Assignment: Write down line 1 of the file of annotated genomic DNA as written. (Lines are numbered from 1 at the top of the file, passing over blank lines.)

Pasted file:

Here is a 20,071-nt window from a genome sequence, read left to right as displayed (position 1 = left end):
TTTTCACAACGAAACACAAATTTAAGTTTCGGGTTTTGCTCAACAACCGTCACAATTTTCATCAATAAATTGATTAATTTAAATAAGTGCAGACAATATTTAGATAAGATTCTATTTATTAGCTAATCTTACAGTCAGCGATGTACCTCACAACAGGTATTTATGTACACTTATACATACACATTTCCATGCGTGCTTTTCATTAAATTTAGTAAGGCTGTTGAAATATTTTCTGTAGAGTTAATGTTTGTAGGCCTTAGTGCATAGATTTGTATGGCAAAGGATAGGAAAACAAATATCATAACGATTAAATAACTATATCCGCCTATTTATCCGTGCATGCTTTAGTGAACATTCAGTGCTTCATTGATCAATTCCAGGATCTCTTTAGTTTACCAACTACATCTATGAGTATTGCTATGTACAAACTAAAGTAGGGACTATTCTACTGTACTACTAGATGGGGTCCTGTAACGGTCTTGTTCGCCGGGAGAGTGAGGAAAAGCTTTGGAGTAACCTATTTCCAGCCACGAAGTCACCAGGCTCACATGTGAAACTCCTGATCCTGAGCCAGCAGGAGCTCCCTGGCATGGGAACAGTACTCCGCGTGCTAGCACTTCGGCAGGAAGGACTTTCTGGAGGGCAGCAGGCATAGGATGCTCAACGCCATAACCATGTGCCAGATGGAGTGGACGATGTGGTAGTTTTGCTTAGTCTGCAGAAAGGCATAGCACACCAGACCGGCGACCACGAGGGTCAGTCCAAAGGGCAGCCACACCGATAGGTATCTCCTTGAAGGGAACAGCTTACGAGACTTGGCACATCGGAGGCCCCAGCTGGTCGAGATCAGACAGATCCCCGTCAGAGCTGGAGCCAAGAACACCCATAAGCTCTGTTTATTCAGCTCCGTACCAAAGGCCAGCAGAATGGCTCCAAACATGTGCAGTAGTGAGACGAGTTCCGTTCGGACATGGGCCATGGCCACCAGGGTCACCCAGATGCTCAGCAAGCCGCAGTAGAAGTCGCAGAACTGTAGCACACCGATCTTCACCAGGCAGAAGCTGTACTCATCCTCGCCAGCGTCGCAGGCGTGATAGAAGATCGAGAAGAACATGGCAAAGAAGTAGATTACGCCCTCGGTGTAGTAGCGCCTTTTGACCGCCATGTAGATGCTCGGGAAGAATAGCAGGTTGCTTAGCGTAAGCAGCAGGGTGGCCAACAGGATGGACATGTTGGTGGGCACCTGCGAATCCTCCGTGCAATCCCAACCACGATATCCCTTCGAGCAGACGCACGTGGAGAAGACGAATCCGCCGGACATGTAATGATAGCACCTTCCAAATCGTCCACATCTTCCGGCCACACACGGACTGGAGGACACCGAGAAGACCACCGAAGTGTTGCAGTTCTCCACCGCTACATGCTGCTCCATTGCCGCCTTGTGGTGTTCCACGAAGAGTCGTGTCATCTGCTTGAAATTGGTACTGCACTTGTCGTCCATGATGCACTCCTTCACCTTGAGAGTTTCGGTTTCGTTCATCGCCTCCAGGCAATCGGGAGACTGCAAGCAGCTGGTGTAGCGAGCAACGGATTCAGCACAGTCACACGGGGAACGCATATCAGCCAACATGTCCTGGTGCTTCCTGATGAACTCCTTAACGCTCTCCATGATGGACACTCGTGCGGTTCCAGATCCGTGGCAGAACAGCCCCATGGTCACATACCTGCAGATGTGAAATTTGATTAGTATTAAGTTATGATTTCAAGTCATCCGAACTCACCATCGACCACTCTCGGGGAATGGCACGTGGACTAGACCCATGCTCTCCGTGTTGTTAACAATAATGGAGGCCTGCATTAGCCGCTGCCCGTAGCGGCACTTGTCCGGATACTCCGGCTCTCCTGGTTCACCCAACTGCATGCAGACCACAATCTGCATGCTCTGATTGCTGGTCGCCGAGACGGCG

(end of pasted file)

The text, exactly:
Here is a 20,071-nt window from a genome sequence, read left to right as displayed (position 1 = left end):